As a result of carbon fibre electrode technology initially developed by Associate Professor John Abrahamson, there will soon be a UC connection to hybrid vehicles manufactured internationally.
Prof Abrahamson tells us more about his technology and the work of local company, ArcActive who will be developing it with American partners with an eye to the future of sustainable vehicles.
Q1: What was the original technology?
The original technology revolved around processing fabric made of carbon fibre in such a way that it enhanced its usefulness for building electrodes. Using processed carbon fabric in an electrode for a lead-acid battery enhanced the effective surface for producing and absorbing electrical current.
Q2: What made you realise that there was commercial potential?
In 2008 we did an international trip talking to firms with a possible interest in our technology, and had keen interest from a battery maker who turned up to see us with senior business staff in the room. We then checked out the battery use economics, which were promising.
We initially scoped out where the material could possibly have a use, and then did some initial experiments to give us a sense of the technical performance we could achieve. From this data, we arranged meetings with numerous companies in a variety of industries to discuss what we had, and gauge their interest.
From this visit, we identified a new way of using the material that opened up a new technical avenue to explore. This ultimately became the product and market that is the basis of the announced partnership.
There are many things that need to be answered to know that you have something with commercial potential, which is why it has taken 10 years to go from initial idea to partnership:
- enhanced performance on a technical attribute that solves an unmet need,
- Intellectual Property: both Freedom to Operate and your own patents,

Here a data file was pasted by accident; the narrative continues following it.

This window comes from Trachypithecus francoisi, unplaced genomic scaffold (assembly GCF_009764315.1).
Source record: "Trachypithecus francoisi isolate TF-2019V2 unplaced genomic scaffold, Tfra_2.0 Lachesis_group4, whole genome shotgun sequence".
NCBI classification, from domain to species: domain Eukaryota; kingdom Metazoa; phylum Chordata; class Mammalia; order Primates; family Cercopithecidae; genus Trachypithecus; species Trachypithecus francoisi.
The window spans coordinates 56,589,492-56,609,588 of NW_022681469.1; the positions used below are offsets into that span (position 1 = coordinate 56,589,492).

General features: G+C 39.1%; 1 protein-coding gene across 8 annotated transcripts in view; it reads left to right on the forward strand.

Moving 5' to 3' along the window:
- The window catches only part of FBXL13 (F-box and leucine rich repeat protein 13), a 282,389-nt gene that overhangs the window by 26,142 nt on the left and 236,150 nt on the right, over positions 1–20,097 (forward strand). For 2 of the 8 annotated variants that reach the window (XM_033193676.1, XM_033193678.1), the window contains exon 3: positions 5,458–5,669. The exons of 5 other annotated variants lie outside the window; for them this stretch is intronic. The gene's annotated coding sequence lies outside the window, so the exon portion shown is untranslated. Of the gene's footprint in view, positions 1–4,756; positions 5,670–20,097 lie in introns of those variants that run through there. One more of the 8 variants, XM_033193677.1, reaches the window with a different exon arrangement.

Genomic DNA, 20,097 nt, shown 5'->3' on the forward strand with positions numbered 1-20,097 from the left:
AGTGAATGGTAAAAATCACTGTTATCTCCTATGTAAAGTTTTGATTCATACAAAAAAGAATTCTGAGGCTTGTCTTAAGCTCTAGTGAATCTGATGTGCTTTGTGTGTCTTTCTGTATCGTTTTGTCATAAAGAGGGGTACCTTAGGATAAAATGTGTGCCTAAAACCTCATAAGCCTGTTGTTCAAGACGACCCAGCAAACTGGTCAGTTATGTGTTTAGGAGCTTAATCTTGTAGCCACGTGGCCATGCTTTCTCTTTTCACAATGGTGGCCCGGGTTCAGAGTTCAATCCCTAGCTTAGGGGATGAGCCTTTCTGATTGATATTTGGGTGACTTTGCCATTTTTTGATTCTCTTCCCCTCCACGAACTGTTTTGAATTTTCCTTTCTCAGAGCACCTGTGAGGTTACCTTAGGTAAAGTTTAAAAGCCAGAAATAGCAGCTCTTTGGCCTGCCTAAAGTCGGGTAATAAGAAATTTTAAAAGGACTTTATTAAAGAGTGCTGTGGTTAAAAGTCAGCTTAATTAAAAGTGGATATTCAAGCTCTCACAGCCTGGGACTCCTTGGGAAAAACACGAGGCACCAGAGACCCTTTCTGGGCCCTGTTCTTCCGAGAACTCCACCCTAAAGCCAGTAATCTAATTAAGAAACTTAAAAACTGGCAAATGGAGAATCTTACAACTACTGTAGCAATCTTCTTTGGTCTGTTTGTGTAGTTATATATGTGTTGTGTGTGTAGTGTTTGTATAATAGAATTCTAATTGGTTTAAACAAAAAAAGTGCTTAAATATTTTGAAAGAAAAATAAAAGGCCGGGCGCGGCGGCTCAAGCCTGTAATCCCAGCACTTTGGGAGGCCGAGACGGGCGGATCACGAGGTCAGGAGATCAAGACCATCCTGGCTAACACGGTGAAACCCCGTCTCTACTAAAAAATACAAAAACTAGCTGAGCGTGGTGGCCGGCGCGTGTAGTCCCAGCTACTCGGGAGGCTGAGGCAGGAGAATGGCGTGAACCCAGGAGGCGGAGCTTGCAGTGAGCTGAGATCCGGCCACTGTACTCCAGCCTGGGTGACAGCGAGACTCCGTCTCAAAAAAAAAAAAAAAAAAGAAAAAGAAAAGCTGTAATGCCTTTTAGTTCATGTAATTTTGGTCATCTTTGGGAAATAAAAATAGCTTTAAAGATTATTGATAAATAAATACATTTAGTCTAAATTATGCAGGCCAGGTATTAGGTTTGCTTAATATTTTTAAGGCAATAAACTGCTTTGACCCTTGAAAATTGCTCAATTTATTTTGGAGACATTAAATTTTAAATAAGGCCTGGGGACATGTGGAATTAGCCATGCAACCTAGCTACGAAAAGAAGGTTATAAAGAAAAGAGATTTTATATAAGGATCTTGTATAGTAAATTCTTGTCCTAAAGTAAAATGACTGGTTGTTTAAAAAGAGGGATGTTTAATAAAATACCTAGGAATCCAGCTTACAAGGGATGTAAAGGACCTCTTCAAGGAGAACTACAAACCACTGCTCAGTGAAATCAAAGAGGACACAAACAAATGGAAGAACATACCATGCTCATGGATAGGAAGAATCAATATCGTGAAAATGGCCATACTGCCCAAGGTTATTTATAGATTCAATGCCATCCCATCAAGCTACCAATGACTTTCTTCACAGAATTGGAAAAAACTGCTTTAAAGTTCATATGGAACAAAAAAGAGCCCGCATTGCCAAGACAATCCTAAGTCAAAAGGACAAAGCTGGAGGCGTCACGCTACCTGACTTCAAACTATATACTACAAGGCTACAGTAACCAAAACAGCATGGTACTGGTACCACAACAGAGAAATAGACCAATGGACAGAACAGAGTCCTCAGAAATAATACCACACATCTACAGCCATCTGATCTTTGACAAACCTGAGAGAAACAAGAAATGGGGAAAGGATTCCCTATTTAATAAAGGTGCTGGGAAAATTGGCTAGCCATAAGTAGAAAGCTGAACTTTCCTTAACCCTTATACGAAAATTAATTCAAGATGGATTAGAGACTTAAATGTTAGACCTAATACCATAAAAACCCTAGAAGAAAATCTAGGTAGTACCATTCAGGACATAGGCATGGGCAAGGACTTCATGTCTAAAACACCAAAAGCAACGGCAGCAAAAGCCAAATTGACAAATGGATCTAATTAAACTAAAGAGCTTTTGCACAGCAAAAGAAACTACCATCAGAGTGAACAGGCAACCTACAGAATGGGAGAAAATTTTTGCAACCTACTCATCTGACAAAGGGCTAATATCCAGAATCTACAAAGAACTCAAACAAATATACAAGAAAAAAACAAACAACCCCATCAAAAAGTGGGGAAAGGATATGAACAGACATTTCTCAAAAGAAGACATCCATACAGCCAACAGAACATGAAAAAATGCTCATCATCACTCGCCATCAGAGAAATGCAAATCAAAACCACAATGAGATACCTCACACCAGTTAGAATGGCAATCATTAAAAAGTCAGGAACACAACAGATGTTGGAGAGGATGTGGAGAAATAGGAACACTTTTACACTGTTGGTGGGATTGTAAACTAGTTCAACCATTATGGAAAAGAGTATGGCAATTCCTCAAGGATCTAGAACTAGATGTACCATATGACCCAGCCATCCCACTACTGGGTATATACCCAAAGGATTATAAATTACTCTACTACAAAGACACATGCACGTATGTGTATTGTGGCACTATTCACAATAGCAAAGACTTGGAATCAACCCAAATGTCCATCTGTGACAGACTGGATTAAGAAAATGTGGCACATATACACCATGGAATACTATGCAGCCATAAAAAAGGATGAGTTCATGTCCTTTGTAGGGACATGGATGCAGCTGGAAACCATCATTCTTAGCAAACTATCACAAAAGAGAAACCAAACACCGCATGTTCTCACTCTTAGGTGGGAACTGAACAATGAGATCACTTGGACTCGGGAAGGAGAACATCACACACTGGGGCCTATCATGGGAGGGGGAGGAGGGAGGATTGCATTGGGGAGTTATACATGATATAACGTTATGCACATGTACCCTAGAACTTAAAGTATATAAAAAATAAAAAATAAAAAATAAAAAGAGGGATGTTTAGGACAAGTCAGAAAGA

- consistency in performance,
- manufacturing techniques suited to high volume manufacturing settings,
- partners to manufacture the product,
- a supply chain that can deliver material in a timely/quality and cost appropriate way,
- a product cost that allows everyone to make money and still have the customer buy your product,
- an investment requirement that suits doing this work in New Zealand (i.e. is not particularly capital intensive).
So, it is a long and somewhat iterative process to ensure that what you have really does have commercial potential, but the starting point is ‘are we solving a major problem for someone?’.
The more important and difficult the problem is to solve, the better the chance you have – and there is no substitute for meeting potential customers to work this out.
The thing we have observed is that if you have the “market pain” and market size well established, investors will be tolerant about technical risk – in their eyes, this becomes a risk worth taking.
Q3: What encouragement or advice would you give to other researchers / innovators / students who are wondering if their work has a commercial application?
Talk to possible commercial collaborators about the pain in the market, even though this may be risky. Choose carefully who you talk to.
Q4: What was your reaction to news of the two-year commercial deal outlined in the NBR?
It is very pleasing from a number of viewpoints. A major one is that use of our technology in the batteries of hybrid vehicles is likely to bring about a major reduction in the fuel used for transport, worldwide, and this deal is a significant step towards that result.